There aren't many bands left that can really and truly
"Jamming" - once a hallmark of live shows by '60s
stalwarts like Cream, the Allman Brothers and the Grateful Dead -
has come to mean boring, self-congratulatory solos, which is far
removed from re-creating the recorded versions of songs, which is
what most bands want to do anyway. Plus, much alternative and/or
industrial music simply doesn't easily lend itself to long
So what to make of Blues Traveler? Four years after forming in Brooklyn,
and two years after releasing their first CD, Blues Traveler,
singer/harmonica player John Popper, drummer Brendan Hill, bassist Bobby
Sheehan and guitarist Chan Kinchla find themselves part of a very small
group of bands (see the Grateful Dead and the Allman Brothers) known as
much for live improvisation and song reworkings as recorded output.
No, says drummer Hill, thy don't want to be pigeonholed with the Dead -
although thousands of Deadheads flocked to the band's recent shows near
Denver, a Deadhead stronghold. Rather, Hill says, Blues Traveler - now on
its first headline tour in support of its second CD, Travelers &
Thieves - is synthesizing a wide variety of influences into a whole -
and extending the songs whenever it feels right.
"Now that we're headlining," Hill says, "we can extend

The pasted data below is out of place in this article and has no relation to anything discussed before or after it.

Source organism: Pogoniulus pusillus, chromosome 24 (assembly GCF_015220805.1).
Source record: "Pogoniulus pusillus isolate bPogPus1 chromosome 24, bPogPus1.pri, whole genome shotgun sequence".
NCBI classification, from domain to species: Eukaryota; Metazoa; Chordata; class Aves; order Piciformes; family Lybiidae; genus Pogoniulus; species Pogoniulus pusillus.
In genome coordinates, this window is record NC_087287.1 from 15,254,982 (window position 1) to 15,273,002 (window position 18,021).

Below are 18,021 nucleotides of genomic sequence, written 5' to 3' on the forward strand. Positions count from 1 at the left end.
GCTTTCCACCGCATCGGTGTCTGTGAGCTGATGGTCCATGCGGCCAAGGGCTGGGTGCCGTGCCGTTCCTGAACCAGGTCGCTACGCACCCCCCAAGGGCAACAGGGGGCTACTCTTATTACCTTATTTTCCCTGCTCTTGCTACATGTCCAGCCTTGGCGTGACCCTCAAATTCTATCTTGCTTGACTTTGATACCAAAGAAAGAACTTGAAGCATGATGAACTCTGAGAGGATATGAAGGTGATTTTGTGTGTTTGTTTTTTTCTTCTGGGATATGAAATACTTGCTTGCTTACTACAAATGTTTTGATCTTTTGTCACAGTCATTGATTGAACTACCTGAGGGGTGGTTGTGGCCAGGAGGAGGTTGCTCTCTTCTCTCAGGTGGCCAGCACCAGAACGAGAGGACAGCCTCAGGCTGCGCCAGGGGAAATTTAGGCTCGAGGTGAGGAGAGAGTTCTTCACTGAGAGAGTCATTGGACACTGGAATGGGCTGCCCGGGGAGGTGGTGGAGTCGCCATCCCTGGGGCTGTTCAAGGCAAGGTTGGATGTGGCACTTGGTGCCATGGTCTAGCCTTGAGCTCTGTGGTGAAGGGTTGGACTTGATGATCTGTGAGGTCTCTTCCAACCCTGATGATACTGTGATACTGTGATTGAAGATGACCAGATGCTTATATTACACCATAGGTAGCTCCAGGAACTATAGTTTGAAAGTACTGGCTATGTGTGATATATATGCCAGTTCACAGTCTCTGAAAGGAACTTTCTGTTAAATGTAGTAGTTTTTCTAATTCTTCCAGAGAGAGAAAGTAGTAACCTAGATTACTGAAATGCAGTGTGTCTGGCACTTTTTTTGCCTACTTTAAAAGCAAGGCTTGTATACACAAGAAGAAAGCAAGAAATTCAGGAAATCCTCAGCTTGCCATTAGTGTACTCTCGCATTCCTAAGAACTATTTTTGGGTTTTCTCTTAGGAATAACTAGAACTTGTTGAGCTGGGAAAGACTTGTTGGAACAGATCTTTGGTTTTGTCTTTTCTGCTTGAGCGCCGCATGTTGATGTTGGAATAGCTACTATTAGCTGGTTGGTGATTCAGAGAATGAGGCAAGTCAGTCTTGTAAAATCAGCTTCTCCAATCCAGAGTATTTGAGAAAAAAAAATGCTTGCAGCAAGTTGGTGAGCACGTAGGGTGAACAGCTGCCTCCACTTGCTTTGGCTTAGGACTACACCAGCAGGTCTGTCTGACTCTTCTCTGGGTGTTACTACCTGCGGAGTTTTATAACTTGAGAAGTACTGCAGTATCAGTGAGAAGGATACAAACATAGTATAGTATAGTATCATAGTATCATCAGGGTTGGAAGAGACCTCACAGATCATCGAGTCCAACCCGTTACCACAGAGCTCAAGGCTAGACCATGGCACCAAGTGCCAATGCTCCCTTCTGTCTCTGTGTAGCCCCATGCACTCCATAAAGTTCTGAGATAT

songs more than when we were opening. But we still like to keep the ball
rolling between songs. We like to compare ourselves to the Allmans - like
them, we like to do a really live show. Their crowd is really into music,
and they don't think we're trying to pull one over on them. We just play
what we feel like playing - John has his own sound and the rest of us back
him up and sort of deliver him to the audience."
What Blues Traveler delivers on Travelers & Thieves is a
strong, varied set of bluesy American music, a bouncy mixture of rock,
funk, R&B and jazz - all bolstered by Jim Gaines' excellent production
and an appearance by Gregg Allman on "Mountain Cry". Like
Blues Traveler and the band in concert, you enjoy what you're
hearing, but you can't pin it down.
The nucleus of Blues Traveler was formed in 1983: Popper met Hill when
they both attended high school in New Jersey.
The two met Kinchla - a fan of both the Clash and Led Zeppelin - in '86
and Sheehan joined a year later. The group, first dubbed "The Blues
Band," played keggers and small clubs, renamed themselves Blues
Traveler after Gozer the Traveler, the main bad guy in Ghostbusters, and
relocated to New York after Popper enrolled in the New School for Social
There, Hill says, a saxophone teacher named Arnie Lawrence opened up the
possibilities of improvisation to the band.
The band gained popularity in and around New York, and put out Blues
Traveler. Then the band hit the road, opening for the Allmans,
Santana, the Jerry Garcia Band, Little Feat, the Neville Brothers, Lynyrd
Skynyrd and Youssou N'Dour.
"It was important for us to tour with the Allmans," Hill says.
"It was nice to see a band that could do improvisation night to night
and still get over, and we followed suit."
And in doing so, the band has graduated to small theaters and large clubs
on its first headline tour, a fact that shocks Hill as much as anyone